“Less May be More with Math Curriculum”

Jamaal Abdul-Alim:

The books are distributed by an Oregon-based company known as SingaporeMath.com, which counts a private school in Madison as the first of its growing number of clients.
The biggest difference between math instruction in Singapore – a city-state with a population of about 4.4 million – and the United States is a simple premise: Less is more.
Students in Singapore are introduced to roughly half the number of new math topics a year as students in the United States are. Experts and policy analysts say Singapore’s emphasis on depth over breadth is a formula for success.
The thicker the textbooks and the greater the volume of math topics introduced a year, the less likely American students and teachers are to achieve similar results, says Alan Ginsburg, director of the policy and program studies service at the U.S. Department of Education.

More on the Connected Math / Singapore Math textbook photos.

Madison Country Day School was the first US school to purchase Singapore Math textbooks, in 1997, according to this article.

2 thoughts on ““Less May be More with Math Curriculum””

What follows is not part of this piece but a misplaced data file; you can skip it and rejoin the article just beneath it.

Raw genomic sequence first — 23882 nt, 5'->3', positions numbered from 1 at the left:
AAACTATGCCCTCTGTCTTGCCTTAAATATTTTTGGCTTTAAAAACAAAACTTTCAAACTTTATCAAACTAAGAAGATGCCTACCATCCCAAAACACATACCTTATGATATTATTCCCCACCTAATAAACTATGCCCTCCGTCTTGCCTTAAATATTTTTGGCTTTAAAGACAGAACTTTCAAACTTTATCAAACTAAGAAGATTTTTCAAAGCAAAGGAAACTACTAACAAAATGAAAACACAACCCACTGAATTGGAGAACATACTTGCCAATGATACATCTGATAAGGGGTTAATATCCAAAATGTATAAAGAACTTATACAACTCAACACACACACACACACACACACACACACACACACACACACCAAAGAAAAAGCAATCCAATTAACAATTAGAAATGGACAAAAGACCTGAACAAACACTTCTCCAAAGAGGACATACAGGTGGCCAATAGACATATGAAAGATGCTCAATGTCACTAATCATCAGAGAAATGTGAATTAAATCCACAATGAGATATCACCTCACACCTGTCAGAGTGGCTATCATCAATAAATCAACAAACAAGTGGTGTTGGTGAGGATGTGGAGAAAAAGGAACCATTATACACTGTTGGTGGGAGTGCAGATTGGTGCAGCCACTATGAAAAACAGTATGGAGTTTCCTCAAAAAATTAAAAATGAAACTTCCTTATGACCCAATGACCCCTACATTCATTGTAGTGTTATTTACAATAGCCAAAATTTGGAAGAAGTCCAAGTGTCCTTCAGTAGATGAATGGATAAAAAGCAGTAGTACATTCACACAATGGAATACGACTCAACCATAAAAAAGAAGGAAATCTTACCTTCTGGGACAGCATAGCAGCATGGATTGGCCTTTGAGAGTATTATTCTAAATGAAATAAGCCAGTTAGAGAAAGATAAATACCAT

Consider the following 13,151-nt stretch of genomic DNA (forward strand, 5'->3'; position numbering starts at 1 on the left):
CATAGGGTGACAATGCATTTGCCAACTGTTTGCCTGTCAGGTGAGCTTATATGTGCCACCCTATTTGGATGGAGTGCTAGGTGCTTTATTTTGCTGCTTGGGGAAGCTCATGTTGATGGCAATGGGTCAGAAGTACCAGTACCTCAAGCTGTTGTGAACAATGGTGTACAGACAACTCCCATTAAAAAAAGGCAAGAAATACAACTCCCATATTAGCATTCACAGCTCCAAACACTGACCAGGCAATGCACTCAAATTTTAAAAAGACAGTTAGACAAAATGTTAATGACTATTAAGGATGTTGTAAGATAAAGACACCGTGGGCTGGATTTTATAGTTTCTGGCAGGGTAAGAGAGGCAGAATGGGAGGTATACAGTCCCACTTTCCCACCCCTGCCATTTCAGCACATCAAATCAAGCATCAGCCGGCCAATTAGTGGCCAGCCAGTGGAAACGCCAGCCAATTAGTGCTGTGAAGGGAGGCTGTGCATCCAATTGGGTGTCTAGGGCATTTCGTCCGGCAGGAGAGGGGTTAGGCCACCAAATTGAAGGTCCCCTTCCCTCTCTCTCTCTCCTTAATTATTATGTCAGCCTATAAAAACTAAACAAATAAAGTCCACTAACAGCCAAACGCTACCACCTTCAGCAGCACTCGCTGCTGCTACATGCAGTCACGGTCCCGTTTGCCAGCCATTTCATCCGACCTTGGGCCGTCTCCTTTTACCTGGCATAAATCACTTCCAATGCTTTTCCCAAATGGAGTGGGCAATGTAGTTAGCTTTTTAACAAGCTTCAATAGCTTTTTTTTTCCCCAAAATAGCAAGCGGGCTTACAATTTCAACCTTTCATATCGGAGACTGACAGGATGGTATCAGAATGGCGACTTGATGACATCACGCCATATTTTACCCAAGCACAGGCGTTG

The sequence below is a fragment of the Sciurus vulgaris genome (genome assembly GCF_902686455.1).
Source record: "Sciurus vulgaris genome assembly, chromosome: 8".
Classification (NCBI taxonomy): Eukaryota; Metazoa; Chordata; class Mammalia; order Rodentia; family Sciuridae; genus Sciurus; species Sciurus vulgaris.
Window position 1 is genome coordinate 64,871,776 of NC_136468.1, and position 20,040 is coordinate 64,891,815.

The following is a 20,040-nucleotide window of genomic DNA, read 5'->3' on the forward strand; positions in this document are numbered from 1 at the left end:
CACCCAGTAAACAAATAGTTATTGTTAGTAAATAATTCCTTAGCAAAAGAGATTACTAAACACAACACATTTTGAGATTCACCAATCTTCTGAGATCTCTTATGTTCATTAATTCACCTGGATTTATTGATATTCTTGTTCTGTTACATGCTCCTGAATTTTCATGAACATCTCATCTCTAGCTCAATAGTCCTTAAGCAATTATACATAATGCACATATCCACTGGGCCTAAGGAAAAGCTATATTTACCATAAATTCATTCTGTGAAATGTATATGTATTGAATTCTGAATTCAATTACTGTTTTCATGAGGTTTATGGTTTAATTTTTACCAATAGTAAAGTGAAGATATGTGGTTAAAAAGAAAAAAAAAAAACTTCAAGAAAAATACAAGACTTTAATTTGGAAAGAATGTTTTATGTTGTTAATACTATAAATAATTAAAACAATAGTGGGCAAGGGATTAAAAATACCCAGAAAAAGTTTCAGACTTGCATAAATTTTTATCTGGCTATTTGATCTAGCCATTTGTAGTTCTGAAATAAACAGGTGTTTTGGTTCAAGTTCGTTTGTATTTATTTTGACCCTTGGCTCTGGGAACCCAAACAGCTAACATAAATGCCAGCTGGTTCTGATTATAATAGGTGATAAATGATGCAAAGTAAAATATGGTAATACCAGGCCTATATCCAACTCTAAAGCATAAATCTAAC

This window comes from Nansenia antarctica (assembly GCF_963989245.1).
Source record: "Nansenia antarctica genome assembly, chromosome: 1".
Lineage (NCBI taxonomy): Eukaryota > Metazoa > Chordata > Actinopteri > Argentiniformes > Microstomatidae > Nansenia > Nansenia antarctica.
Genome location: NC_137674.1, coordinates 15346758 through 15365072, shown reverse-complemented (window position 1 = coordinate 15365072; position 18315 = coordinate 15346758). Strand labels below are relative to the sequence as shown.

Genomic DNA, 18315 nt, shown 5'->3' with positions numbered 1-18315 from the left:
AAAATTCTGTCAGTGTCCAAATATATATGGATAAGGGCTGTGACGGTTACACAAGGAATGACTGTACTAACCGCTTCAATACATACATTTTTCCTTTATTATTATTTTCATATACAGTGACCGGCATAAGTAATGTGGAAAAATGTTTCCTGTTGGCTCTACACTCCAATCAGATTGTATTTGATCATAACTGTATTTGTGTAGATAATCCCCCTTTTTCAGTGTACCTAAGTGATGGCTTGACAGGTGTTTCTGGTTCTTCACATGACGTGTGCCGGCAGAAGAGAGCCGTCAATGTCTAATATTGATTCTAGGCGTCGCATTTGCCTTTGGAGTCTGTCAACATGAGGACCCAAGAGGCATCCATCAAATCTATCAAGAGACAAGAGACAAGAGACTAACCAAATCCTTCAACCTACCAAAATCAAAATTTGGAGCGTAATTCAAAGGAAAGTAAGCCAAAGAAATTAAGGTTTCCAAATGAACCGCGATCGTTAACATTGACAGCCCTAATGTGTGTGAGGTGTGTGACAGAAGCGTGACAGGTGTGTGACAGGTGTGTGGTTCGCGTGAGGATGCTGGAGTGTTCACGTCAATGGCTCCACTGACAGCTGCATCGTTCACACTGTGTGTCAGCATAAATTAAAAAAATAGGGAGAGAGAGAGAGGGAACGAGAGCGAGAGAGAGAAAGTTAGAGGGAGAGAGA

1. I noticed the difference in those stacks about two years ago. And I also noticed how incredibly more thorough an understanding the kids with Singapore Math tend to have of the basic math concepts. It is not just memorizing math facts, contrary to what some people may believe. I nfact, in S.M. there is little direct memorization they just introduce fewer concepts at once with more depth (as pointed out above), and so the kids get a thorough grounding in each concept. Thus it looks like (later) the kids must have memorized a bunch of stuff, since their mental math is much stronger already in third grade, and concepts build on that.

  2. Singapore Math has worked well for my kids, but I wouldn’t say this is a program that is for all kids, just as I wouldn’t say CMP works for all kids. Singapore Math works will for those who catch onto math concepts easily and don’t need a lot of drill and kill. For some, they need to do it different ways, to catch onto the concept and for those, CMP works fine. Mind you, we left the district public schools because the district was forcing all kids to do CMP and it wasn’t a good choice for my kids.

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